The food was pricey, too.

Johnny Depp as the Mad Hatter

MOVIES Luxury theatres sound fantastic in theory: ginger cocktails, bacon popcorn, plush seating, and, did we mention, bacon popcorn? But how often do you want to pay $17.50—or $20 if it’s in 3-D—for a movie? It took about three months for the new Showplace Icon in the South Loop to play something other than Avatar or [insert Mel Gibson/Denzel Washington/Matt Damon action flick here] in one of its two VIP theatres, and last Thursday, Tim Burton’s Alice in Wonderland convinced me go all the way with the opulence. If you read The Chaser, then perhaps you saw Amalie Drury’s excellent post about her visit in January.

I commend her for doing the smart thing: Not paying for the VIP seating. The advantages to paying an extra $5? I could bring my cocktail and panino into the theatre. Oh, and the seats are a little bigger and have small tables next to them. That’s it. But I still had to pick up my food when it was ready, which meant I missed part of the movie. My meat-enthusiast companion ordered the bacon-laced popcorn ($5), but after some contemplation, she said, “I think this is the first time I can say that bacon doesn’t make everything better.” Sad.

The screen, though, is stunningly gorgeous and crystal clear, which made watching Burton’s visually inventive (despite mixed reviews) take on the classic tale worth it . . . almost. After paying $20 for a ticket, plus $25 for food and drink, I realized I would have been just as happy seeing the movie in good ol’ 2-D using my Five Buck Club membership while it’s still valid. AMC recently bought the locally owned Kerasotes, so I assume that means the end of cheapo movies, unless you count the Logan or the frat party at Brew & View. Now I’ll be forced to sip cocktails while relaxing in my oversize seat.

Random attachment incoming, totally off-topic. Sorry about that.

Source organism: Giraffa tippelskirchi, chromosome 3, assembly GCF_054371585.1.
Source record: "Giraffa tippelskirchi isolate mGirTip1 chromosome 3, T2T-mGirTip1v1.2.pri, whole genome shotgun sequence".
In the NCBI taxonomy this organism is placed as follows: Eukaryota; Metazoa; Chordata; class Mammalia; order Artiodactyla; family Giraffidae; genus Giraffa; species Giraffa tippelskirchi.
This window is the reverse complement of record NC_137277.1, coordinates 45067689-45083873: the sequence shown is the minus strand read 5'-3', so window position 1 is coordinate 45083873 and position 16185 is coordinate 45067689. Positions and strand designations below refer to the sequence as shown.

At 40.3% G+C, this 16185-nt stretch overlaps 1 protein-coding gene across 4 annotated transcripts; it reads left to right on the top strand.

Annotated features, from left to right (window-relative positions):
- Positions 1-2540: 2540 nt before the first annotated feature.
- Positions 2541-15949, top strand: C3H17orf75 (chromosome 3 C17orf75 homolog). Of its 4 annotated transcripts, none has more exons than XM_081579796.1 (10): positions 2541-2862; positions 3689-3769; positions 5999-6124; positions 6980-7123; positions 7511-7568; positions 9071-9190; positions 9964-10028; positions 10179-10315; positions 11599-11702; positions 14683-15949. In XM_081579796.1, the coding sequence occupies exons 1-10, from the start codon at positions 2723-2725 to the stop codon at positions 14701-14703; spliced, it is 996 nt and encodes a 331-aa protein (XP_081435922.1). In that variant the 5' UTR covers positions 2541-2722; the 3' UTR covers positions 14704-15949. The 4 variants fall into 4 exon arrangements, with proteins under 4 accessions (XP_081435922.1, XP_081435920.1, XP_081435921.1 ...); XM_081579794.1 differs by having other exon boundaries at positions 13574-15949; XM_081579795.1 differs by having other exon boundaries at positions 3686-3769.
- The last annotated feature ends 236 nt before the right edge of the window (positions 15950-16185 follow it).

Speaking of cocktails, Icon’s ginger martini ($12) had a lovely bite, but if you’re serious about spicy cocktails, then just buy this book by Kara Newman. Her shipwrecked recipe—a glammed-up version of a dark and stormy—is genius.

GO:  Showplace Icon, 150 W Roosevelt Rd, 312-564-2104. Showtimes and advance tickets

  • The Chicago Sun-Times review by Roger Ebert, 3/3:
    "Why does Alice in Wonderland have to end with an action sequence? Characters not rich enough? . . . Little minds, jazzed by sugar from the candy counter, might get too worked up without it? Or is it that executives, not trusting their artists and timid in the face of real stories, demand an action climax as insurance? [three stars]"
  • The Chicago Tribune review by Michael Phillips, 3/4:
    "Top-billed Depp doesn’t really dominate the film so much as unsettle it, slyly. While he doesn’t confine the Mad Hatter to as brittle (and misjudged) a shell as he did the eerily Michael Jacksonian Willy Wonka in Burton’s Charlie and the Chocolate Factory (a film I found less enjoyable than this one), Depp remains a risk-taker, and an affecting one. [three stars]"
  • The New York Times review by Manohla Dargis, 3/5:
    "The queen herself is a horror: Bette Davis as Elizabeth I and reconfigured as a bobble-head doll. Ms. Bonham Carter makes you hear the petulant child in her barbarism and the wounded woman too. She rocks the house and the movie."
  • The Los Angeles Times review by Kenneth Turan, 3/4:
    "Through no fault of its own, Alice also has the misfortune of being the first major 3-D release to come out after the Avatar revolution, and when you add in that Burton chose to shoot in 2-D and have the footage converted, it inevitably plays like one of the last gasps of the old-fashioned ways of doing things."
  • New York magazine’s review by David Edelstein, 3/8:
    "Alice in Wonderland is (in many theaters) in 3-D, but Burton doesn’t seem the least bit interested in Avatar-like immersion. The faker the better. The topiary and hedges create orderly layers of space, and the foreground figures often resemble cardboard cutouts—which strikes me as exactly how it should be, given the characters’ playing-cards origins."


PHOTOGRAPH: walt disney pictures